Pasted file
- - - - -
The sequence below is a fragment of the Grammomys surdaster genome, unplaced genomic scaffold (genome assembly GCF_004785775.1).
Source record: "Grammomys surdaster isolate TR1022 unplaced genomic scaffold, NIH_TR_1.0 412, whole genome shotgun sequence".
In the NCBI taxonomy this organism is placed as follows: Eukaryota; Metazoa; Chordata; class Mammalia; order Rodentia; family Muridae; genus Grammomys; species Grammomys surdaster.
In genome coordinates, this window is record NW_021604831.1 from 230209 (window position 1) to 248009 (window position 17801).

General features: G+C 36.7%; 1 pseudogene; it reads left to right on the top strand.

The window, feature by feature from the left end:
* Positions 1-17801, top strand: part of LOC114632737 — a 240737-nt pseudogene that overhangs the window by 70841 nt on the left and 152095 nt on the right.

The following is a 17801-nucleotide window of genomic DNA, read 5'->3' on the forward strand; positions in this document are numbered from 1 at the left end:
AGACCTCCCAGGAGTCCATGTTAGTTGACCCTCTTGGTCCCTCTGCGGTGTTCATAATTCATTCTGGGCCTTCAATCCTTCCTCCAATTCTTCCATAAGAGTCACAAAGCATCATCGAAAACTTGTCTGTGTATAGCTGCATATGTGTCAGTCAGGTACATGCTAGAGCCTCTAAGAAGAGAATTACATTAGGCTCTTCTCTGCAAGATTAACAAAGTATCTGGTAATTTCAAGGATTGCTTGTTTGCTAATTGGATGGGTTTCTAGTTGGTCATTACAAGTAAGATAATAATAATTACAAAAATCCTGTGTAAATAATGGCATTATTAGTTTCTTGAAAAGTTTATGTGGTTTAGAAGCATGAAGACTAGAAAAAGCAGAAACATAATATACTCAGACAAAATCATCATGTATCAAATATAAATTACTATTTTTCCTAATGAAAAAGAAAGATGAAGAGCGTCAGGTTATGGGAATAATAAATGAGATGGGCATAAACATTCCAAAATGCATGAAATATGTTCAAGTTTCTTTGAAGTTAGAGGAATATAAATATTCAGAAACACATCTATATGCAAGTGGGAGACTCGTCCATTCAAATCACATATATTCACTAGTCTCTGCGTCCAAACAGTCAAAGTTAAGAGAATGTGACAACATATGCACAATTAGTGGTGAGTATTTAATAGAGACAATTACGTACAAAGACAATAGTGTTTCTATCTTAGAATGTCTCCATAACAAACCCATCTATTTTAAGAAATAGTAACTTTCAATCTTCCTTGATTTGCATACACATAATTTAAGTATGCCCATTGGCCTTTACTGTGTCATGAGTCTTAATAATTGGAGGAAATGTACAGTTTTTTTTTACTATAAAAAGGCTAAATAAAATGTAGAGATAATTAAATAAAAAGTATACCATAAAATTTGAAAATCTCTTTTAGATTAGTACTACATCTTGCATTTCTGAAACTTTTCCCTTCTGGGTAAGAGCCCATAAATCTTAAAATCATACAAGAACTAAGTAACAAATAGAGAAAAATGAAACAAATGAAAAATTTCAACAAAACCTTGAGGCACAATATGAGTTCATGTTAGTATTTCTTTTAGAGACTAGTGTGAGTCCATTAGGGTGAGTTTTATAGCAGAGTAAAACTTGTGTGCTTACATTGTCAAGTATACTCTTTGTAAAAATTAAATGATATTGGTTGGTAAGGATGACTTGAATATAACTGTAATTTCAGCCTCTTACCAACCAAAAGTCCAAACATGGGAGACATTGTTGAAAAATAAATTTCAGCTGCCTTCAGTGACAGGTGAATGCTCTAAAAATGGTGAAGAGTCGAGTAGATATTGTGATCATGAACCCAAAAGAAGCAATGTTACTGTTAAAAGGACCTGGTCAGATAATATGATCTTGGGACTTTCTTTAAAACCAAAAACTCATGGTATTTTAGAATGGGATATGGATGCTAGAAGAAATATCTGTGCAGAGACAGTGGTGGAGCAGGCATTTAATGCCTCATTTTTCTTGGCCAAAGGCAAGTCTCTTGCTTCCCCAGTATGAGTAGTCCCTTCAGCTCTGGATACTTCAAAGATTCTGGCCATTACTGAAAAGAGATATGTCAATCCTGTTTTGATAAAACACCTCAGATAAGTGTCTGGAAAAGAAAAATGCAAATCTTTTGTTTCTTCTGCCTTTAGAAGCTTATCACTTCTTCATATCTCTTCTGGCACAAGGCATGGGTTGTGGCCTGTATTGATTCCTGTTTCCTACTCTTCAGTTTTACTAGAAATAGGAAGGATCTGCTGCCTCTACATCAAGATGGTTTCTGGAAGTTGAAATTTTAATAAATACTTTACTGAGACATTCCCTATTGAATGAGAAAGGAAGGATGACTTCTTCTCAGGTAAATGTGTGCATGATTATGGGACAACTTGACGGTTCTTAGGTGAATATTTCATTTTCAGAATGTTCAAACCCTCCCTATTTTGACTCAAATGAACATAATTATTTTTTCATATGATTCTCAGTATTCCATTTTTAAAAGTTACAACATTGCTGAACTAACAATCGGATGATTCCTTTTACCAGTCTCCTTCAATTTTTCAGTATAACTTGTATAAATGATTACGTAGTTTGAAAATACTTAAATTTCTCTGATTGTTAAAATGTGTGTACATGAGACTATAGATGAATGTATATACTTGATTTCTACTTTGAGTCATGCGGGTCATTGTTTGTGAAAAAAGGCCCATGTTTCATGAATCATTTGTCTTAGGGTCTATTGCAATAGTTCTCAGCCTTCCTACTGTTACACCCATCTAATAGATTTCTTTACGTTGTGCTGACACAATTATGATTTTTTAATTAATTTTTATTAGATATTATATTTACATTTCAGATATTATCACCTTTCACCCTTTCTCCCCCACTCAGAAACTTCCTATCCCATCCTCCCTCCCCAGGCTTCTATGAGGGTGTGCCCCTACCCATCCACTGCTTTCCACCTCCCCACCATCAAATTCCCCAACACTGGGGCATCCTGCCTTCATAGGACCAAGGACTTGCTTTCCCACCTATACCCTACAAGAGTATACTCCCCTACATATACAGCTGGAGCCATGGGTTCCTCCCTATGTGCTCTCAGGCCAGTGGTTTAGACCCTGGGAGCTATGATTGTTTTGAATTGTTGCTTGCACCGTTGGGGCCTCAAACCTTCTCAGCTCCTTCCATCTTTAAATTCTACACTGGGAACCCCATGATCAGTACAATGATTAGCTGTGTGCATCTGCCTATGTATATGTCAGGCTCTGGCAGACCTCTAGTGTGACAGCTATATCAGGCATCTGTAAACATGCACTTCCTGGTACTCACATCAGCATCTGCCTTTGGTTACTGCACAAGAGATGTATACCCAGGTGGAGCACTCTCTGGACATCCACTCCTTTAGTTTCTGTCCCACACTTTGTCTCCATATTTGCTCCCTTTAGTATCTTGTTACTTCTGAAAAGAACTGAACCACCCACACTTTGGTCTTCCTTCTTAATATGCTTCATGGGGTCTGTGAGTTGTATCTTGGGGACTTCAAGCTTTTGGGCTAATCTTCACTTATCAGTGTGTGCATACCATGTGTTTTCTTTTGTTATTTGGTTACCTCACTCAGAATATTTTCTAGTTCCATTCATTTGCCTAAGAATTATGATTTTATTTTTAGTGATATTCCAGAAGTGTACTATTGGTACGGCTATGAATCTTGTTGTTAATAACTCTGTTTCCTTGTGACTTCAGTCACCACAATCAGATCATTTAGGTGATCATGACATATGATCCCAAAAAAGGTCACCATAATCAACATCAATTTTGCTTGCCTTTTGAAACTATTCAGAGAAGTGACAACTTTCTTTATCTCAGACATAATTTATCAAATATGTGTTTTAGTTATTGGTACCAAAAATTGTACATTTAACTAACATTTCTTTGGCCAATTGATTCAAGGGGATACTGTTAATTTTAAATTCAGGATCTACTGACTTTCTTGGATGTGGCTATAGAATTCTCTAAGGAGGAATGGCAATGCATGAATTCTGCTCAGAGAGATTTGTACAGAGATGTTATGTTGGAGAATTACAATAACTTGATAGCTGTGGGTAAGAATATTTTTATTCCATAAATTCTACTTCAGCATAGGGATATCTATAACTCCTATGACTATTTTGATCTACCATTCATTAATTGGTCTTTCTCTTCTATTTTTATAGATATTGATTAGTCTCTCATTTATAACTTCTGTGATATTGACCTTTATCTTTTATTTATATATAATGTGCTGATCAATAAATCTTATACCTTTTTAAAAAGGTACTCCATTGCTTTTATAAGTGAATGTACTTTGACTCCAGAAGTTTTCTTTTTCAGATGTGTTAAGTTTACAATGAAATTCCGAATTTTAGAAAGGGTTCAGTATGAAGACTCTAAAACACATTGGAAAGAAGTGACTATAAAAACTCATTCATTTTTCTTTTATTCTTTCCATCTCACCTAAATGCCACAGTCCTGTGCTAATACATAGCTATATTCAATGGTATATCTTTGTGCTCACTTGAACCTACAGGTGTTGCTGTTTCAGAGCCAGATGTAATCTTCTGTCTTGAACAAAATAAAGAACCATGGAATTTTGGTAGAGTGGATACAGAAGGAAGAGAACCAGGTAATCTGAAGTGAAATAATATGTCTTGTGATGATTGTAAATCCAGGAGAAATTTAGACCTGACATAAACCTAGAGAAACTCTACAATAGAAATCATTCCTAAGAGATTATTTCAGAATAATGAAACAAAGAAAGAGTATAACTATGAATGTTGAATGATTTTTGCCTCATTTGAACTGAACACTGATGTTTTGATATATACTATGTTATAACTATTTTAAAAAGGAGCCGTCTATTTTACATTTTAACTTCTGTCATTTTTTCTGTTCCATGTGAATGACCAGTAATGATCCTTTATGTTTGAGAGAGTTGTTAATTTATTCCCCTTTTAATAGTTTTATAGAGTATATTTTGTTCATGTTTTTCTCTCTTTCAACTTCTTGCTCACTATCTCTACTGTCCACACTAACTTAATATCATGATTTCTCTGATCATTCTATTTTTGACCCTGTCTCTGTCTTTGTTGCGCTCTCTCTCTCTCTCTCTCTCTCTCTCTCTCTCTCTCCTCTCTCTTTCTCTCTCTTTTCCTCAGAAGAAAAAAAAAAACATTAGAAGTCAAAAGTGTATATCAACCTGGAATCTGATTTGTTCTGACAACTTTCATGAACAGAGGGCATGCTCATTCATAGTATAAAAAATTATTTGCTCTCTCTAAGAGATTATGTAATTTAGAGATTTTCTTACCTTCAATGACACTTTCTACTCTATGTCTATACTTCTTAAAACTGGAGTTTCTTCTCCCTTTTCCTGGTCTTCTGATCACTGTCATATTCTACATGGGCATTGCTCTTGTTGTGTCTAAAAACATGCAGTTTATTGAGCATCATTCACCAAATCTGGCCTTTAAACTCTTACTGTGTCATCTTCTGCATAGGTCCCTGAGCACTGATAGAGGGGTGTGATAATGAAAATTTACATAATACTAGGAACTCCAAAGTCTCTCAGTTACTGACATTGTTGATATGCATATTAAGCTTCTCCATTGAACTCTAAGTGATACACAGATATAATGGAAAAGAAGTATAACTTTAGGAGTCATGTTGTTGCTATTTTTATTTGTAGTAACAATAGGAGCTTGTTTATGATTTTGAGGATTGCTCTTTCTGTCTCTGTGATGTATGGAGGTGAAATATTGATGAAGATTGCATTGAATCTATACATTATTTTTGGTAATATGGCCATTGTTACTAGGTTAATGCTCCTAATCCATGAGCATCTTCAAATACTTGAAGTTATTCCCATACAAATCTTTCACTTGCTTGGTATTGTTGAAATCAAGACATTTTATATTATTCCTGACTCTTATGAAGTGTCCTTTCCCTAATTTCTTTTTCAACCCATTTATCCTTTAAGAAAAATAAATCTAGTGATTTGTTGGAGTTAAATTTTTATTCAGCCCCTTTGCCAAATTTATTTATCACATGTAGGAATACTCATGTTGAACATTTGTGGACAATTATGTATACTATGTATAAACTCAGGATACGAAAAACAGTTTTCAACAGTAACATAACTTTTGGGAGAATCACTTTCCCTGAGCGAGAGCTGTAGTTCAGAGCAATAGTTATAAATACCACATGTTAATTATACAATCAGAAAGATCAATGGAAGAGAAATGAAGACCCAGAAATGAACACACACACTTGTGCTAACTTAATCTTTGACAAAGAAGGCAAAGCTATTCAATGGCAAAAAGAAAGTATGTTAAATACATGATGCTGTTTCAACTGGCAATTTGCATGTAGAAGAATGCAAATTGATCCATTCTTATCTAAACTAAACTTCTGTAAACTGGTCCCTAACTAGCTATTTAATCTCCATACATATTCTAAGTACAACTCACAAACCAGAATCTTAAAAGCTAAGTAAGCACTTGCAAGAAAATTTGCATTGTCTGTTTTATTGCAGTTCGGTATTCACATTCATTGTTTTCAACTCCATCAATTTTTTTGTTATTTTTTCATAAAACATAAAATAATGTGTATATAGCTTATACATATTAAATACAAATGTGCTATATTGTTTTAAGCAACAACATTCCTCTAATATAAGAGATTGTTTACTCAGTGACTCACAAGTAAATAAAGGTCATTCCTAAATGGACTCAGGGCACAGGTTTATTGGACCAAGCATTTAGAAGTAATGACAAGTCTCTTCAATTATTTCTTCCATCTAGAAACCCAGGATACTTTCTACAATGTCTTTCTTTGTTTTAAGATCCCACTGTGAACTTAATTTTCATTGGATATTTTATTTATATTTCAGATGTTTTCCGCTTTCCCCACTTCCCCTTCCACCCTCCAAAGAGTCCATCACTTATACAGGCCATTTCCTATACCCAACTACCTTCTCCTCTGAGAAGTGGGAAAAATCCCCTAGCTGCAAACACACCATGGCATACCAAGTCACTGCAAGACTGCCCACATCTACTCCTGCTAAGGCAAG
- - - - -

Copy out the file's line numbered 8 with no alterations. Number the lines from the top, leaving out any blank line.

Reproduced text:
The following is a 17801-nucleotide window of genomic DNA, read 5'->3' on the forward strand; positions in this document are numbered from 1 at the left end: